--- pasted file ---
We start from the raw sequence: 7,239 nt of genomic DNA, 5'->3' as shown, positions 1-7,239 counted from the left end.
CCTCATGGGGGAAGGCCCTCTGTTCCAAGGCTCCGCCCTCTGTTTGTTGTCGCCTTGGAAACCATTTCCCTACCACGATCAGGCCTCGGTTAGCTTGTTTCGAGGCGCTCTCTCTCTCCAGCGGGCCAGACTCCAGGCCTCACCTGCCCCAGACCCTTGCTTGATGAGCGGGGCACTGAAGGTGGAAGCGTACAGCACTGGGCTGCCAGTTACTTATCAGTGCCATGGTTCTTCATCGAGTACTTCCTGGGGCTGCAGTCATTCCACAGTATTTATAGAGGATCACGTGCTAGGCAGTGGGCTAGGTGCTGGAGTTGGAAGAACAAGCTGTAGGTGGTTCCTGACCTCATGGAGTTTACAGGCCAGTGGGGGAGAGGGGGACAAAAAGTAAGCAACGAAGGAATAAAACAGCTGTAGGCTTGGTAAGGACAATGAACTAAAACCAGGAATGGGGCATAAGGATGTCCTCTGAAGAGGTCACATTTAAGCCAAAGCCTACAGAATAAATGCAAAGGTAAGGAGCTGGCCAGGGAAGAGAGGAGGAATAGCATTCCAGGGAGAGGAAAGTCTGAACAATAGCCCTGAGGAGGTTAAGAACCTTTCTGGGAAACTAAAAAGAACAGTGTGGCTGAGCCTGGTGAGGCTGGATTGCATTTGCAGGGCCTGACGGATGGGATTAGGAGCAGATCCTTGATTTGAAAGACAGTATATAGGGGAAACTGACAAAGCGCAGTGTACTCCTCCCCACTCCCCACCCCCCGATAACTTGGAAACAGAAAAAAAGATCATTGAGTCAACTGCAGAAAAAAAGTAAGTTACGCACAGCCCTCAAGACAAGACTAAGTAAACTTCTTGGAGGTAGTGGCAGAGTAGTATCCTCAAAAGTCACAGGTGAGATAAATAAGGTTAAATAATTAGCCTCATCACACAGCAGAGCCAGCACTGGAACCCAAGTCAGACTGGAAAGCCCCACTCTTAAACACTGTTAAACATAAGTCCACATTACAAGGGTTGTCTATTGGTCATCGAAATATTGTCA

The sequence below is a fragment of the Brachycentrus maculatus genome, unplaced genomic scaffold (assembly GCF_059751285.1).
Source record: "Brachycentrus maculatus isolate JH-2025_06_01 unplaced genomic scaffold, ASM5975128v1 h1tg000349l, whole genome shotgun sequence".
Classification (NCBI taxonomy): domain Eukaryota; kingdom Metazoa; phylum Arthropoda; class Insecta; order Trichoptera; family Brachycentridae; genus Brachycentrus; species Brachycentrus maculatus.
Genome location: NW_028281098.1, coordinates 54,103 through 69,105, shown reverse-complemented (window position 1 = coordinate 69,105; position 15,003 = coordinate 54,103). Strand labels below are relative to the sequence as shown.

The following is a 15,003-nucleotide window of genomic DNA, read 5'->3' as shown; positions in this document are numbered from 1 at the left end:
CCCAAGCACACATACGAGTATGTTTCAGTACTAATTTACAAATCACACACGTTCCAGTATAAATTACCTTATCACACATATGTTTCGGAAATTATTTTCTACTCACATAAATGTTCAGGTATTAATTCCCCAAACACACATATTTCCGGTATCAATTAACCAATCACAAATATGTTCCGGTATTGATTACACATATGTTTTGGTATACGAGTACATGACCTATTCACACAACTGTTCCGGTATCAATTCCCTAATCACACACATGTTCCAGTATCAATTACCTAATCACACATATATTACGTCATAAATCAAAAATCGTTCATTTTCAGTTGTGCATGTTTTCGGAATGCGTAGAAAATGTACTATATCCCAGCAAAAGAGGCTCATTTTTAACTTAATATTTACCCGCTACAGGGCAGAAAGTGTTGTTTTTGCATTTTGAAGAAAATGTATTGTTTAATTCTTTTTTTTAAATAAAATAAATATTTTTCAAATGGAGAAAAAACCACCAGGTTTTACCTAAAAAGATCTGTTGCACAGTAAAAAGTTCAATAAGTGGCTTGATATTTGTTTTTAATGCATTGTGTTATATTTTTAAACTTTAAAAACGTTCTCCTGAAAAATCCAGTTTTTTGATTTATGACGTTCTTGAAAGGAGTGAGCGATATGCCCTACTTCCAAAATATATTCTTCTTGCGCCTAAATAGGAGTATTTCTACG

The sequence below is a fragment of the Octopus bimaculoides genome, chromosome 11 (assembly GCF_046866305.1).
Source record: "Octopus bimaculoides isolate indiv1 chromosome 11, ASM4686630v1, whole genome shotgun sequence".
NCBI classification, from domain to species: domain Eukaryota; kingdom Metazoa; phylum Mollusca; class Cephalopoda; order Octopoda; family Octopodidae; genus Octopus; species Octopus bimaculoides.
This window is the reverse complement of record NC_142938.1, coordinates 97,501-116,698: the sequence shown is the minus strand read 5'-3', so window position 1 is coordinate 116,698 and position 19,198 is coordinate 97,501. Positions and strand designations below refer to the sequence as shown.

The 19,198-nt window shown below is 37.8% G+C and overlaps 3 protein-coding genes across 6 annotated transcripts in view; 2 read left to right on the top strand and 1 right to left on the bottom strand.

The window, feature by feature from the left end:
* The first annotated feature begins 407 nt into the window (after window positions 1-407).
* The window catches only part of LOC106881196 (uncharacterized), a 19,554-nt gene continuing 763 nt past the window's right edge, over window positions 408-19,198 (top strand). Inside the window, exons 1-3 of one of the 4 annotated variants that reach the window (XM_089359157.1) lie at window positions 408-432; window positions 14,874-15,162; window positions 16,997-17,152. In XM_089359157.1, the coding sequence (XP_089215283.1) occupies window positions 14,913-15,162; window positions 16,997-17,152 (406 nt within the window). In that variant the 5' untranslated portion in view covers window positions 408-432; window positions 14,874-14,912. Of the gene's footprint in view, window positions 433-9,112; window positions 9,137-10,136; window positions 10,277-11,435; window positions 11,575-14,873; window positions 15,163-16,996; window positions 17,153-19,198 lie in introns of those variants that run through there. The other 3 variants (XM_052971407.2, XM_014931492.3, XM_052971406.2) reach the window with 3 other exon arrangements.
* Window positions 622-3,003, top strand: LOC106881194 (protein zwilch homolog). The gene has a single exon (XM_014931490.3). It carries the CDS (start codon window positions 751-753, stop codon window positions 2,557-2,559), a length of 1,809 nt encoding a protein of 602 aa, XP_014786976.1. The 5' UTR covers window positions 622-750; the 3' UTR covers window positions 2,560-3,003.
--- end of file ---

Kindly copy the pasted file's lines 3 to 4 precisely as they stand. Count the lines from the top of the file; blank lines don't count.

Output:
The sequence below is a fragment of the Brachycentrus maculatus genome, unplaced genomic scaffold (assembly GCF_059751285.1).
Source record: "Brachycentrus maculatus isolate JH-2025_06_01 unplaced genomic scaffold, ASM5975128v1 h1tg000349l, whole genome shotgun sequence".